Sunday, February 12, 2012

Job Hunt: How to Handle an Interview (and the aftermath)

As I sit here, eating orange segments and letting the red polish dry on my toe nails, I realize that I need to update on my interview experience.

Keep in mind that I am no interview expert or anything, but having gone through a few has given me a different perspective.

1. Preparing:

-The first thing I do is look over the job description again and try to assess what the job is about and what skills I will point to.  If the job description involves working with social media, I better be prepared to talk about all aspects of social media!

-The second thing I do (and I think the most important) is too look at the website to figure out a mission statement (what is important to this library?  What programs are they highlighting?) and to poke around in some of the resources to see what I am familiar with.  I found that I've gotten the best responses (smiles and nods) when I have referenced specific things on a library's webpage.

-The third thing I do (perhaps too intensely) is a question drill using some of the questions from the following websites.  It takes some time but helps a textbook over thinker and worrier like myself calm down a bit!  The most valuable thing has been applying the more general questions to the skills I know the search committee is looking for:

     *A great list of library related interview questions and resources over at Mr. Library Dude
     *While not as complete as the first source, there are some more unique scenario questions at SLIS
     *Some really nice tips on how to handle those tough questions, especially salary negotiations at Pennlive

 2. At the interview:

-First off, I try to avoid these interview pitfalls

-This goes without saying but I always arrive early and in a professional looking interview suit.

-One of the main things I focus on is being enthusiastic.  I use good eye contact and showcase my active listening (mainly nodding and acknowledging the question with statements like, "what a great question!" or "that's an interesting question!").  I also try to slip in a statement about how excited I am to be there.  I don't go over board but I always want to show the committee that I am really enthusiastic about this specific job.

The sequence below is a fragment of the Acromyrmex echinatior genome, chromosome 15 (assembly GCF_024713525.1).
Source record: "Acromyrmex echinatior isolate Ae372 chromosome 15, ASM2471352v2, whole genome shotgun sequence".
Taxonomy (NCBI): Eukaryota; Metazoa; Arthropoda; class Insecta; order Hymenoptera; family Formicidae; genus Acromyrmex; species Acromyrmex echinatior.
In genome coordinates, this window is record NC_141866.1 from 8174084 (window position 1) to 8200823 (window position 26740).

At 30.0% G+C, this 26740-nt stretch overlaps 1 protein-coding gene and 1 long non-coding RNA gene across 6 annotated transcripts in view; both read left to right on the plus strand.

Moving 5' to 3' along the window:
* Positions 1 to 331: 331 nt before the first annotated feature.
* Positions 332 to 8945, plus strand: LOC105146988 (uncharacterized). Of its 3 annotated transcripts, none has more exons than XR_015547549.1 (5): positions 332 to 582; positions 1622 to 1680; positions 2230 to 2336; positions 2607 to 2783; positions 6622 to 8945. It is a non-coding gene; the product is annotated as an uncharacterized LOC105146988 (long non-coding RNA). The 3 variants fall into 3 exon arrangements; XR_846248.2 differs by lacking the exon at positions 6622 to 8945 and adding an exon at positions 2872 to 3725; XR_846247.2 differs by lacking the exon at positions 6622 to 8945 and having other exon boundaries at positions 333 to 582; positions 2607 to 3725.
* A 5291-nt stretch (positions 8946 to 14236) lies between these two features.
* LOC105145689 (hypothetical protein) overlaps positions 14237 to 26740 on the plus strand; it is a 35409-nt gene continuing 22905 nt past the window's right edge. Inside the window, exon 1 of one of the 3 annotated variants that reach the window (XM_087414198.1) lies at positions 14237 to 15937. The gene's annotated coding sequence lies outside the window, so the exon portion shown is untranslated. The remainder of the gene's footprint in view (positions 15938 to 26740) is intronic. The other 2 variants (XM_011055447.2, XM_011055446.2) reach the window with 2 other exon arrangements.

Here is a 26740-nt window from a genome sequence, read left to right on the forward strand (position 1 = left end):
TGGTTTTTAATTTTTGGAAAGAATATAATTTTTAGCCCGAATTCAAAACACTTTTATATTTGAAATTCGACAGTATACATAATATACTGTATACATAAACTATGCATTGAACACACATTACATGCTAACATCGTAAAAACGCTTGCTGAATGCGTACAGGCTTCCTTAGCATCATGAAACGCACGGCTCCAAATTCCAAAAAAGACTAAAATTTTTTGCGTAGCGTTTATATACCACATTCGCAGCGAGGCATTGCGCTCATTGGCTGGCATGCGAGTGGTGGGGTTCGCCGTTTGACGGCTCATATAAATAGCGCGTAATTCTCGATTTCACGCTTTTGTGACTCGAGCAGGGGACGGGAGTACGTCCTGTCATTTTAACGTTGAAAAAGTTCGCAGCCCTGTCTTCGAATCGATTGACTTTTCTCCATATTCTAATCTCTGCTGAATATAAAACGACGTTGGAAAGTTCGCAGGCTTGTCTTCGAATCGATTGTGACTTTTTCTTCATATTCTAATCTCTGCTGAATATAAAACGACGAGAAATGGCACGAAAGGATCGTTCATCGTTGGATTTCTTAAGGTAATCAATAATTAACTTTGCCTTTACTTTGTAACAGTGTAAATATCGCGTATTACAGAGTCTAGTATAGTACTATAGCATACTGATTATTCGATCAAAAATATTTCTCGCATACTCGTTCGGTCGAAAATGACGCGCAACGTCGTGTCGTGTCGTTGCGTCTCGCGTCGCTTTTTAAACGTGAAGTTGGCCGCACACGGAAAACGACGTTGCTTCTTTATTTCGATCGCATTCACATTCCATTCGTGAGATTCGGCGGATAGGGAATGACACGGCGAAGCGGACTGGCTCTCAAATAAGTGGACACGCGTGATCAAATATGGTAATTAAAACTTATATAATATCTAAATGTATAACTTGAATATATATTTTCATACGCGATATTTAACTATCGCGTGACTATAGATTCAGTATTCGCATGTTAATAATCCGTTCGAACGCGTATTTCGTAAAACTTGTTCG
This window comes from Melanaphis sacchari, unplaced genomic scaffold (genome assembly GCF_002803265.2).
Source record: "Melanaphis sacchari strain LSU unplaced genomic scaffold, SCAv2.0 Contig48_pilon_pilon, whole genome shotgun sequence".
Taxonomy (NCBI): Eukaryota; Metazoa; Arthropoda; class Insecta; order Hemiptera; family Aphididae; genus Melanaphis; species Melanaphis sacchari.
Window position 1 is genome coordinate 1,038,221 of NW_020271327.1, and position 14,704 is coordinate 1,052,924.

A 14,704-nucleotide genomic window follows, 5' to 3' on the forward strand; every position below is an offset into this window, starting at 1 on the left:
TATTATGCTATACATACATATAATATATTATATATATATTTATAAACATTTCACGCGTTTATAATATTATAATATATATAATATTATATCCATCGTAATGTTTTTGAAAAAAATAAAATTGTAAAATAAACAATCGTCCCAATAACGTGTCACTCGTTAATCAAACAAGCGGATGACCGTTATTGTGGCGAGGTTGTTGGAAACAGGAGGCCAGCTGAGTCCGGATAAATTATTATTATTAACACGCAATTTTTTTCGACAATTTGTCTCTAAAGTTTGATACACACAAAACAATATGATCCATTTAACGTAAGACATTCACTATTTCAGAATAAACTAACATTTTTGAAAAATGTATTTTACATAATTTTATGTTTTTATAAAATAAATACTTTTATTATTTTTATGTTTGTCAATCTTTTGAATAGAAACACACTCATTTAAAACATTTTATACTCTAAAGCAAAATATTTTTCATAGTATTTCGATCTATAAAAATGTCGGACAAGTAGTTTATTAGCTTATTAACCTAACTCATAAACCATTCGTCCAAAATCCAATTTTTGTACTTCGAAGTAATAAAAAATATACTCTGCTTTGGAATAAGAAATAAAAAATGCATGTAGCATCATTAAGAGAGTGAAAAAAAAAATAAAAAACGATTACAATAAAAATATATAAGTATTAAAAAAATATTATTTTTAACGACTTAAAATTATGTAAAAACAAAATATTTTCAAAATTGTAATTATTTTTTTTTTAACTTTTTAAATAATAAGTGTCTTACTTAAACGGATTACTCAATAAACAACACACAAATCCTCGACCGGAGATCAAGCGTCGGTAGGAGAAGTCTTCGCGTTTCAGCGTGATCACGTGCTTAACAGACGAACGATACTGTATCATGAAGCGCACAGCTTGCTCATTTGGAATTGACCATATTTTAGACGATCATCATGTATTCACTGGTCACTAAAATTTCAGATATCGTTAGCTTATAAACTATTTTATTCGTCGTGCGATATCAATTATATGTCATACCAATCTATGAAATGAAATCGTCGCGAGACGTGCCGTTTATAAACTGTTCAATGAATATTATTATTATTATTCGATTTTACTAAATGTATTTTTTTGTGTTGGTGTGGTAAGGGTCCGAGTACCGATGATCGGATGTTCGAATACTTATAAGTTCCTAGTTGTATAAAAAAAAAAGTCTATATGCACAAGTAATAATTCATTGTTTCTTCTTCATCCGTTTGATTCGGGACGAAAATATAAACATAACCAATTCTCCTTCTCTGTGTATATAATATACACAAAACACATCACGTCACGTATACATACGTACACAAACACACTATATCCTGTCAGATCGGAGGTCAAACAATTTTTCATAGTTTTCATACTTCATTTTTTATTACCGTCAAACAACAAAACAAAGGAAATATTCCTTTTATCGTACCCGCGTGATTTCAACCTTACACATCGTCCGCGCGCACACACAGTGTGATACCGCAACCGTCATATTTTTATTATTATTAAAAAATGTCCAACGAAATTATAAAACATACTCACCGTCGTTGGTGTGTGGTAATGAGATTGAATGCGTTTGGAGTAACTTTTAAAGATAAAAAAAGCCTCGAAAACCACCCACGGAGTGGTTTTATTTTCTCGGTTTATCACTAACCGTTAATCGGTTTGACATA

-Another tactic I have found to be helpful is in starting a dialogue with the search committee. In other words I don't just want to answer their questions briefly and leave it at that; I try to start a conversation to show I am interested.  So if I am asked about ideas to improve social media outreach, I might explain my experience, give some ideas, and then ask them "well how does that fit in with what you are looking for?"  I feel like this makes me relax and provides a point of connection.

-I try to give really specific examples (i.e. not just "I am good at collaborating with other. I do it a lot at my current job" but instead saying "I collaborate frequently with other grad assistants. The most recent example is on publicity for our gaming night...").

-Ask specific questions.  I like asking more about what they want the person to accomplish first on the job and what the long range goals of the position are.

-Send a thank you note.  Mine is always brief and highlights the things I enjoyed about the library and things I felt were stressed at the interview/tour (book clubs? art shows? a new media lab?).

 3. After the interview:

Unfortunately, this is what I am going through right now.  I had a great first interview for a public library job that would be a great fit for me.  Then, I got called back for a second interview, which also went well (2nd interviews seem to be more about assessing how one would fit in with the staff- I wasn't even asked an formal questions!!).

So once the interview is over and there is literally nothing else you can do except wait, how do you handle that?  I've been trying to keep positive but I am really excited about this job and I know I will be sad if I am not chosen.  To help alleviate that crippling despair if I do not get the job I have worked ahead on some projects so I can take the night off if needed, stocked up on wine, I have a nice stack of funny TV shows, and I have a great support network ready (my best friend told me to call her the minute I find out so I can talk out the pain or the good news).  I've also been throwing myself into looking for other jobs, just so I have other jobs to be excited about if I don't get the job.

I'm learning that the waiting is the hardest part.  Writing cover letters? Easy!  Answering interview questions?  Not so bad!  Waiting to hear about a job you really want?  Heartbreaking and nerve-racking!

I haven't been myself lately because I have been so focused on this one job- I didn't even do much in the way of homework or reading last week because I was just practicing my answers to interview questions over and over. 

Hopefully this job hunting process turns out to be very short!!

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